Packed with fiber, protein and iron, beans deserve a prominent place in your healthy eating plan. They're also inexpensive and readily available in supermarkets and health food stores. Beans are sold in three major forms, and each has its pros and cons, but no matter what type you choose, these tiny foods are a nutritious addition to your diet.
Many types of beans, such as black, navy and Anasazi, are sold dried. They're the least expensive per serving of any kind of bean, and are simple to prepare and include in a variety of recipes. Dried beans, particularly their outer skins, supply a variety of phenolic compounds, which are powerful antioxidants that help protect you from cellular damage that can turn into heart disease or cancer. In fact, cultures that rely on dried beans as a major food source have lower incidences of serious health problems compared to cultures that don't eat as many serving of dried beans, according to the Michigan Dry Beans website.
Canned beans, such as pinto, kidney and fava, are another inexpensive option, but they aren't always as nutritious as dried beans because of the processing involved. Many manufacturers add a large dose of sodium to the beans during the canning process. The salt helps preserve the beans and also enhances their flavor, but this also makes them not as healthy as beans packaged in a different way. However, canned beans are convenient to use because it's easier to open a can rather than soak and cook dried beans.
Certain types of beans, such as green and Lima, are often frozen at their peak of freshness, making them a highly nutritious addition to your diet. They cost a bit more than canned beans, but they take just minutes to heat up, which means you can put a healthy side dish on the table quite quickly. Most frozen beans are made without the addition of sodium and this can make them a healthier option compared to canned beans.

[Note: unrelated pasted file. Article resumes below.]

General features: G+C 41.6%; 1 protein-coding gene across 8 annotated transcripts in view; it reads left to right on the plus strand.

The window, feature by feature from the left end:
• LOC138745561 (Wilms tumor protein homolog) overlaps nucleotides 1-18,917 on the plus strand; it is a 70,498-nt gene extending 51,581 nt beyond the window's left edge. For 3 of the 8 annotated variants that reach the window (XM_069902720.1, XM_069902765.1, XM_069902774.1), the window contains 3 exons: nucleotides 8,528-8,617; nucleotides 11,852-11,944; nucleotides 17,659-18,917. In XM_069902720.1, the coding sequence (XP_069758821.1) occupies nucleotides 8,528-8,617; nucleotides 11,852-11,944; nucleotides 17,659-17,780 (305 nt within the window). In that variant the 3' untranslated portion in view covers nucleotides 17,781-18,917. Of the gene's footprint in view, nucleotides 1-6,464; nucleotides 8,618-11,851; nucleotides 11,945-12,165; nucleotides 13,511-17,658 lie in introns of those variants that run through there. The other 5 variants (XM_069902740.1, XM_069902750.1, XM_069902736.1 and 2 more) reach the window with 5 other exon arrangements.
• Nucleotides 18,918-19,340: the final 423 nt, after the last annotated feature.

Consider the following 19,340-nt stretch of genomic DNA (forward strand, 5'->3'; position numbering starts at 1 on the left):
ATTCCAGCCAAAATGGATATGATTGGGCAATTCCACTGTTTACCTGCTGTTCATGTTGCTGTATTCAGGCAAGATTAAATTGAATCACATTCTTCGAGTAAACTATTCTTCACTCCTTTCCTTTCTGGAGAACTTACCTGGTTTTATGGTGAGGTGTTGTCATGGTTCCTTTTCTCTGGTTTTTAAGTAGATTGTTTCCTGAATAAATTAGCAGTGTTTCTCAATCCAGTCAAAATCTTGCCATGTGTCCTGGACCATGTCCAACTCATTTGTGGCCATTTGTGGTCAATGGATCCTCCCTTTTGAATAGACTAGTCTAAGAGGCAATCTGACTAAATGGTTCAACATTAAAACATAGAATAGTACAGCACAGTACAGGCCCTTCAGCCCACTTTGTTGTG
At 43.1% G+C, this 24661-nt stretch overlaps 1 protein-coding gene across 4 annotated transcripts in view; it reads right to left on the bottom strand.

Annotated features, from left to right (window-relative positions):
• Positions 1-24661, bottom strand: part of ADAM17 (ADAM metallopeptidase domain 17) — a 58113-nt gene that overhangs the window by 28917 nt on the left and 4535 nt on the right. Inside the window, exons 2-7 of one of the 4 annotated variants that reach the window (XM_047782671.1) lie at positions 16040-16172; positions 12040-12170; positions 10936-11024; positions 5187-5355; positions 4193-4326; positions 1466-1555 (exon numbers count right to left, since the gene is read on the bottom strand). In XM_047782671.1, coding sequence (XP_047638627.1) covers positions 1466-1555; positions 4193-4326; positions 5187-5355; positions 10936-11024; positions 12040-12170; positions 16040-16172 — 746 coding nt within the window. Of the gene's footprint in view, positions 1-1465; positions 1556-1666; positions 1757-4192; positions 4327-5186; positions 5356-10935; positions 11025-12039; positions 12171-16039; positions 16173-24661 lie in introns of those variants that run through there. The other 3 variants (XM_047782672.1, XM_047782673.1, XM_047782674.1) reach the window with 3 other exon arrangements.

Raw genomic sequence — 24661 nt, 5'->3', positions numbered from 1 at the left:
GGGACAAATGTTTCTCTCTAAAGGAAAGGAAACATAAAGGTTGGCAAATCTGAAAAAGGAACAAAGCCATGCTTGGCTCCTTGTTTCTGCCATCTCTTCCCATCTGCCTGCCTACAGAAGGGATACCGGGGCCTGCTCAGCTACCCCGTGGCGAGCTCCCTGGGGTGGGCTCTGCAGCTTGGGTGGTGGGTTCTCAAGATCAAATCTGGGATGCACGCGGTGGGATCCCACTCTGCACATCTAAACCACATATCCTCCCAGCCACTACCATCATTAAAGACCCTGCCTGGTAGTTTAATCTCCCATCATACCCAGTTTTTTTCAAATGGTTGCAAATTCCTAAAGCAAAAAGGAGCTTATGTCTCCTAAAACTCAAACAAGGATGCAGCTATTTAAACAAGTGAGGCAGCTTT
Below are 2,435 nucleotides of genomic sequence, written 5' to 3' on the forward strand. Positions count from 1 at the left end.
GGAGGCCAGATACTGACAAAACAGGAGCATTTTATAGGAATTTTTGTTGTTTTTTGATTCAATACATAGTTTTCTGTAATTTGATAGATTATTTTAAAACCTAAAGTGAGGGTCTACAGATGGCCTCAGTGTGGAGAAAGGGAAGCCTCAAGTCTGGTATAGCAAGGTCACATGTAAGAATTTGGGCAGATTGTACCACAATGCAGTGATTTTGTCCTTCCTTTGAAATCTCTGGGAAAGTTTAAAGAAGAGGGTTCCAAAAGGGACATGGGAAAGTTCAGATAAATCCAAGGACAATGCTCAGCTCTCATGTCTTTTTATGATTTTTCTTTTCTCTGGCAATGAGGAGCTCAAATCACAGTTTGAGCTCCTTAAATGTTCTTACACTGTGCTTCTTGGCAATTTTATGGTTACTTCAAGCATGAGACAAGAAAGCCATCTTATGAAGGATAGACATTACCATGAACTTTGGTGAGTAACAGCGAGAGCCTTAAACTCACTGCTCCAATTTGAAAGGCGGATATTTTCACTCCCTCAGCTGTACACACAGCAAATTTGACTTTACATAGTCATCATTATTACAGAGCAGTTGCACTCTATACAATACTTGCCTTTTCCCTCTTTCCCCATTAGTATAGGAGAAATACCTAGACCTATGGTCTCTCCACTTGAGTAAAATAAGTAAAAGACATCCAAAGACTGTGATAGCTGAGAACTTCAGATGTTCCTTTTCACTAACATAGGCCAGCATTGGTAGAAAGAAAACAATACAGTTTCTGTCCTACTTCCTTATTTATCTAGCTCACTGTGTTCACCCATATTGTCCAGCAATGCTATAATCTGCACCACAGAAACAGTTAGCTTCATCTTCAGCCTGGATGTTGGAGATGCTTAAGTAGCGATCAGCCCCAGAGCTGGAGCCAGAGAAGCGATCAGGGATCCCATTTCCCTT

Though the most time-consuming to prepare, dried beans are your cheapest option. Soak 1 pound of dried beans with 10 cups of water in the refrigerator for 6 to 8 hours, or soak the pound of beans with 10 cups of water in a crock pot for 2 to 3 hours. Add the cooked dried beans to soup, stew or casseroles, or flavor them with fresh herbs and spices and enjoy them as a tasty side dish. If you opt for canned beans, look for reduced-sodium or no-salt-added versions. These healthier versions retain all of their nutrients but don't include a huge dose of added salt. The same goes for frozen vegetables. Choose versions that don't have added salt or sauces because they are not as healthful. Add canned and frozen beans to vegetable soup, pasta salad or chili.
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